Renault hopes, therefore, lay with Kovalainen, who moved into fourth place as the leaders pitted, the Finn apparently happy to run long on the softer of the two Bridgestone tyre options. Kovalainen did not pit until lap 27 - fully seven after Hamilton and Raikkonen - putting himself firmly in the hunt for points.

The leaders, meanwhile, were closer than at any time in the opening quarter of the race, Raikkonen's out-lap considerably faster than Hamilton's, having already been fuelled slightly lighter. Just over a second separated them through the middle stint, when Hamilton began to report a steering issue that was clearly affecting his pace. The problem may have been playing on the Briton's mind, but it wasn't affecting his performance, the McLaren remaining inch perfect and not offering Raikkonen a sniff of the lead.

Alonso's pursuit of decent points saw him off the road on lap 34, but there was no damage done and the Spaniard resumed his challenge to Schumacher, the pair having gained a place when Rosberg kicked off the second round of stops for those opting for four sets of tyres.

There were still those who had not stopped and, when Massa did so, he exited right in front of the lead battle. Hamilton had already had one close call when the similarly long-running Takuma Sato baulked him in turn one, but Massa proved more gentlemanly, able to pull away from the McLaren with greater ease than Sato, removing any suggestion that team tactics may come into play.

Anthony Davidson exited the fray on lap 41, the victim of a robust move by Fisichella as the Italian exited the pits. Spinning to the inside of turn one, the Briton was unable to rejoin what was one of his most impressive races of the year as the contact had broken his rear suspension. Tonio Liuzzi completed the list of retirees on the following lap, the under-fire Toro Rosso driver parking up in the pits.

Although lapping faster than either Hamilton and Raikkonen, Massa was finally forced to give way to the top two on lap 40, although he was able to unlap himself when they pitted shortly afterwards. In line with his shorter second stop, Raikkonen stopped first, four laps ahead of Hamilton, and was stationary longer than the McLaren, meaning that, when the Briton rejoined, the Ferrari was but a speck in his mirrors. From the smallest gap of the race, Hamilton's pace - steering issue aside - in the laps between their stops made the difference in transforming the difference to the biggest it had been since the start.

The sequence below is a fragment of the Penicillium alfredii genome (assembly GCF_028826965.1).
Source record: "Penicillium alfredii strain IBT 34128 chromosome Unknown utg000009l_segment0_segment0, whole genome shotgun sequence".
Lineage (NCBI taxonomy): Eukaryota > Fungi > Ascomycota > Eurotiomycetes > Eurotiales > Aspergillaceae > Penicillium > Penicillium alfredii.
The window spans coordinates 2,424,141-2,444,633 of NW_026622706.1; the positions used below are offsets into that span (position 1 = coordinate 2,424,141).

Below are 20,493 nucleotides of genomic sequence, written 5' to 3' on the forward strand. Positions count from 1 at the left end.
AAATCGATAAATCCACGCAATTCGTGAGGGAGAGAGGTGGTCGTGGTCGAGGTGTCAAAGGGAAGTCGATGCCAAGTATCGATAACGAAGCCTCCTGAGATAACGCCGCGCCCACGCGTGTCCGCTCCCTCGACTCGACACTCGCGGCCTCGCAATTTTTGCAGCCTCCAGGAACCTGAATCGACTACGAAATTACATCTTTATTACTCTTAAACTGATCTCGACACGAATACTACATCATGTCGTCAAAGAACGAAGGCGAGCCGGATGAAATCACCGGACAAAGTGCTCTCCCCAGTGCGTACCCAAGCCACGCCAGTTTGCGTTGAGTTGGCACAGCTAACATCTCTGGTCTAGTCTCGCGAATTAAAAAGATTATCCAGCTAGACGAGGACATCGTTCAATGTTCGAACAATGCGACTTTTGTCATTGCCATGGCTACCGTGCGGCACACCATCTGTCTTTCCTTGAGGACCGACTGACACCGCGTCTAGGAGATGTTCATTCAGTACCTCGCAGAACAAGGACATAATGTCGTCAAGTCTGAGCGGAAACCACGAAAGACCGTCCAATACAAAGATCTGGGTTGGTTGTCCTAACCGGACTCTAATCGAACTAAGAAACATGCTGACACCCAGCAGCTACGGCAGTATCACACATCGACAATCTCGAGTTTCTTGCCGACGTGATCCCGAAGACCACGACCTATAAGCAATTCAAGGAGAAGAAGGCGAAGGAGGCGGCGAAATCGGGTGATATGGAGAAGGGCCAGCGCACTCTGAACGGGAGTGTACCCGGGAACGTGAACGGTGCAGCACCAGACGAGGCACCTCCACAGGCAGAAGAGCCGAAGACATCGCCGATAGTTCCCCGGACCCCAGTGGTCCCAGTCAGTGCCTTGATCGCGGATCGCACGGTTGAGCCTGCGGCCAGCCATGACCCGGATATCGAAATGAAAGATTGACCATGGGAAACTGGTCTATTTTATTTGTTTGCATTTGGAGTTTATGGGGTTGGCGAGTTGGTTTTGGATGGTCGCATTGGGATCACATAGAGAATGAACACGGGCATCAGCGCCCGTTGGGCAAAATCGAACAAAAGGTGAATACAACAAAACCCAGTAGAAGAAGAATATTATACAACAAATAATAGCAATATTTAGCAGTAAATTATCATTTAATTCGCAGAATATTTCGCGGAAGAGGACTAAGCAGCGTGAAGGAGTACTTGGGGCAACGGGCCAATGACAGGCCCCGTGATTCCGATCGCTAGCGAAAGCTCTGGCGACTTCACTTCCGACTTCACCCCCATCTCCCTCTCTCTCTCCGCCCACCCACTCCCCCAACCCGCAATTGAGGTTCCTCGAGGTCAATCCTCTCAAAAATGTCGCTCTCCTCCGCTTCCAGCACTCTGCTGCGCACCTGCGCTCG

Raikkonen was not about to give up, however, and set about whittling the gap back down to something representative of his performance, all the time extending the gap back to third place. Heidfeld held that spot for the majority of the race, only allowing BMW Sauber team-mate brief possession during the pit-stop cycles, but the pair were proof that running three stops was not necessarily the way to go.

Alonso's progress received a boost when his long second stint saw him exit from his second stop ahead of Schumacher and, when Rosberg and Kubica made their third change of tyres, the Spaniard gratefully accepted their positions as well. Heidfeld, too, came within reach, Alonso catching and tailing the BMW Sauber to the flag, but unable to make up any more ground.

Although Raikkonen similarly closed up again on Hamilton, the places remained unchanged over the final ten laps, the McLaren driver eventually claiming his third victory of the year by seven-tenths of a second. The only shame is that no-one from Mclaren was allowed to join him on the podium to accept the constructors' trophy.

No-one noticed that the Italian anthem failed to appear though.....